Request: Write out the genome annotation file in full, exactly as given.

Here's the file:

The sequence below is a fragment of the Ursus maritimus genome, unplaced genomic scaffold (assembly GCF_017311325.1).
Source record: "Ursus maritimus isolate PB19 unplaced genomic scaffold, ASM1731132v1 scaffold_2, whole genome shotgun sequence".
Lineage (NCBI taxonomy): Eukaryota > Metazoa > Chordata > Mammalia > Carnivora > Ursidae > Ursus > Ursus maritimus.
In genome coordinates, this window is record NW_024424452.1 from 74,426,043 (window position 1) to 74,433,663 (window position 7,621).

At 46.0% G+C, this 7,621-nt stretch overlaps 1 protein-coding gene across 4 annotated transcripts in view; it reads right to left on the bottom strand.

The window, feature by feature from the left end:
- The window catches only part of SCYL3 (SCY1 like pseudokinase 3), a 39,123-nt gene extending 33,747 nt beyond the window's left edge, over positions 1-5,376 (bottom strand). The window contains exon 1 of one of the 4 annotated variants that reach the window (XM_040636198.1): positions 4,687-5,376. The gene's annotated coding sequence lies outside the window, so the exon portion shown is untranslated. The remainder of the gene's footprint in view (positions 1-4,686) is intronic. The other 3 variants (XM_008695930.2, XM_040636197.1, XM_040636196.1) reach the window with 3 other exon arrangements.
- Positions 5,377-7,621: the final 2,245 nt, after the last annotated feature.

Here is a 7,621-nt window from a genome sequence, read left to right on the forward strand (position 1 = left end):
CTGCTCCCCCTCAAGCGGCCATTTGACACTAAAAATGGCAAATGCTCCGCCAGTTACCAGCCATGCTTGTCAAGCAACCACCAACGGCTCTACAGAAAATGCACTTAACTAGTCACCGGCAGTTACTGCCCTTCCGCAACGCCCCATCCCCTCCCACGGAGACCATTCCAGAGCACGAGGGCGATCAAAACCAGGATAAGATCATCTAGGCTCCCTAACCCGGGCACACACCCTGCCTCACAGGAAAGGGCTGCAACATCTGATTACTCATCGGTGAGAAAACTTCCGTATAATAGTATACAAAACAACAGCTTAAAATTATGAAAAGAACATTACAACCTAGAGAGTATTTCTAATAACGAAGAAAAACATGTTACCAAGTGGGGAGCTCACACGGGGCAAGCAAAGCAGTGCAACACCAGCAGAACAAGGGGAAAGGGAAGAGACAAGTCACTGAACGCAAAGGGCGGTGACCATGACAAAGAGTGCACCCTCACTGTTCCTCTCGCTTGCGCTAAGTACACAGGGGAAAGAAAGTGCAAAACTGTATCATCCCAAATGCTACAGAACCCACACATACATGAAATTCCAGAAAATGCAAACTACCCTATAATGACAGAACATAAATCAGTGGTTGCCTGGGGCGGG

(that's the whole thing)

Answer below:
The sequence below is a fragment of the Ursus maritimus genome, unplaced genomic scaffold (assembly GCF_017311325.1).
Source record: "Ursus maritimus isolate PB19 unplaced genomic scaffold, ASM1731132v1 scaffold_2, whole genome shotgun sequence".
Lineage (NCBI taxonomy): Eukaryota > Metazoa > Chordata > Mammalia > Carnivora > Ursidae > Ursus > Ursus maritimus.
In genome coordinates, this window is record NW_024424452.1 from 74,426,043 (window position 1) to 74,433,663 (window position 7,621).

At 46.0% G+C, this 7,621-nt stretch overlaps 1 protein-coding gene across 4 annotated transcripts in view; it reads right to left on the bottom strand.

The window, feature by feature from the left end:
- The window catches only part of SCYL3 (SCY1 like pseudokinase 3), a 39,123-nt gene extending 33,747 nt beyond the window's left edge, over positions 1-5,376 (bottom strand). The window contains exon 1 of one of the 4 annotated variants that reach the window (XM_040636198.1): positions 4,687-5,376. The gene's annotated coding sequence lies outside the window, so the exon portion shown is untranslated. The remainder of the gene's footprint in view (positions 1-4,686) is intronic. The other 3 variants (XM_008695930.2, XM_040636197.1, XM_040636196.1) reach the window with 3 other exon arrangements.
- Positions 5,377-7,621: the final 2,245 nt, after the last annotated feature.

Here is a 7,621-nt window from a genome sequence, read left to right on the forward strand (position 1 = left end):
CTGCTCCCCCTCAAGCGGCCATTTGACACTAAAAATGGCAAATGCTCCGCCAGTTACCAGCCATGCTTGTCAAGCAACCACCAACGGCTCTACAGAAAATGCACTTAACTAGTCACCGGCAGTTACTGCCCTTCCGCAACGCCCCATCCCCTCCCACGGAGACCATTCCAGAGCACGAGGGCGATCAAAACCAGGATAAGATCATCTAGGCTCCCTAACCCGGGCACACACCCTGCCTCACAGGAAAGGGCTGCAACATCTGATTACTCATCGGTGAGAAAACTTCCGTATAATAGTATACAAAACAACAGCTTAAAATTATGAAAAGAACATTACAACCTAGAGAGTATTTCTAATAACGAAGAAAAACATGTTACCAAGTGGGGAGCTCACACGGGGCAAGCAAAGCAGTGCAACACCAGCAGAACAAGGGGAAAGGGAAGAGACAAGTCACTGAACGCAAAGGGCGGTGACCATGACAAAGAGTGCACCCTCACTGTTCCTCTCGCTTGCGCTAAGTACACAGGGGAAAGAAAGTGCAAAACTGTATCATCCCAAATGCTACAGAACCCACACATACATGAAATTCCAGAAAATGCAAACTACCCTATAATGACAGAACATAAATCAGTGGTTGCCTGGGGCGGG